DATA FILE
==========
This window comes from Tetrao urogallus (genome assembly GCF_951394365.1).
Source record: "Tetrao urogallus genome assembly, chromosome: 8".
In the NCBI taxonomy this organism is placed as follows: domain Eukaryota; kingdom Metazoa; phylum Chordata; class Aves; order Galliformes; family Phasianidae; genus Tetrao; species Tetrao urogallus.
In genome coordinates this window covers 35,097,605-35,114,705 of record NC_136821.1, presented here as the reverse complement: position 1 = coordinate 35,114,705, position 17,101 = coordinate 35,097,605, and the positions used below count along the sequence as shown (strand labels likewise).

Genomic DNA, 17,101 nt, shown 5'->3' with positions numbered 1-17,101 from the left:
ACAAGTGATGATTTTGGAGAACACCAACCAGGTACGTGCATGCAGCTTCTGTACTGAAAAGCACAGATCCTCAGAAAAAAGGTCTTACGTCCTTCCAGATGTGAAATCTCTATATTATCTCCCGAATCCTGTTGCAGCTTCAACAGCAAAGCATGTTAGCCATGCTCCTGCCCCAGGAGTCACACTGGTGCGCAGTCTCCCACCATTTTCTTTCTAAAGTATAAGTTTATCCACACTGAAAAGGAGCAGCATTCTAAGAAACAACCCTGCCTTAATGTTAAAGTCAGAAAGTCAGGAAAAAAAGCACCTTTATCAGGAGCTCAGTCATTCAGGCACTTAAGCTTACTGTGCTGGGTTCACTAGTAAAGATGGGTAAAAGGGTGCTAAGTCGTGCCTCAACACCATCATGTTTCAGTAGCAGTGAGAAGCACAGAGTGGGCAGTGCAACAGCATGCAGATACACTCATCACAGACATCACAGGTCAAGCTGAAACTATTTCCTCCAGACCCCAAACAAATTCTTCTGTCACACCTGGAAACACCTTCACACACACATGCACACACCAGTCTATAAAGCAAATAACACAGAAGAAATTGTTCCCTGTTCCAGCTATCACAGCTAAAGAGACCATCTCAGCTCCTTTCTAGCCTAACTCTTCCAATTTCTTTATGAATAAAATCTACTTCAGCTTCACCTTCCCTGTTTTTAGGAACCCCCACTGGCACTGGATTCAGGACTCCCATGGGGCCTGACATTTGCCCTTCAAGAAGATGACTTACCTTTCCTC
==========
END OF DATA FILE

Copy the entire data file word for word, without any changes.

This window comes from Tetrao urogallus (genome assembly GCF_951394365.1).
Source record: "Tetrao urogallus genome assembly, chromosome: 8".
In the NCBI taxonomy this organism is placed as follows: domain Eukaryota; kingdom Metazoa; phylum Chordata; class Aves; order Galliformes; family Phasianidae; genus Tetrao; species Tetrao urogallus.
In genome coordinates this window covers 35,097,605-35,114,705 of record NC_136821.1, presented here as the reverse complement: position 1 = coordinate 35,114,705, position 17,101 = coordinate 35,097,605, and the positions used below count along the sequence as shown (strand labels likewise).

Genomic DNA, 17,101 nt, shown 5'->3' with positions numbered 1-17,101 from the left:
ACAAGTGATGATTTTGGAGAACACCAACCAGGTACGTGCATGCAGCTTCTGTACTGAAAAGCACAGATCCTCAGAAAAAAGGTCTTACGTCCTTCCAGATGTGAAATCTCTATATTATCTCCCGAATCCTGTTGCAGCTTCAACAGCAAAGCATGTTAGCCATGCTCCTGCCCCAGGAGTCACACTGGTGCGCAGTCTCCCACCATTTTCTTTCTAAAGTATAAGTTTATCCACACTGAAAAGGAGCAGCATTCTAAGAAACAACCCTGCCTTAATGTTAAAGTCAGAAAGTCAGGAAAAAAAGCACCTTTATCAGGAGCTCAGTCATTCAGGCACTTAAGCTTACTGTGCTGGGTTCACTAGTAAAGATGGGTAAAAGGGTGCTAAGTCGTGCCTCAACACCATCATGTTTCAGTAGCAGTGAGAAGCACAGAGTGGGCAGTGCAACAGCATGCAGATACACTCATCACAGACATCACAGGTCAAGCTGAAACTATTTCCTCCAGACCCCAAACAAATTCTTCTGTCACACCTGGAAACACCTTCACACACACATGCACACACCAGTCTATAAAGCAAATAACACAGAAGAAATTGTTCCCTGTTCCAGCTATCACAGCTAAAGAGACCATCTCAGCTCCTTTCTAGCCTAACTCTTCCAATTTCTTTATGAATAAAATCTACTTCAGCTTCACCTTCCCTGTTTTTAGGAACCCCCACTGGCACTGGATTCAGGACTCCCATGGGGCCTGACATTTGCCCTTCAAGAAGATGACTTACCTTTCCTC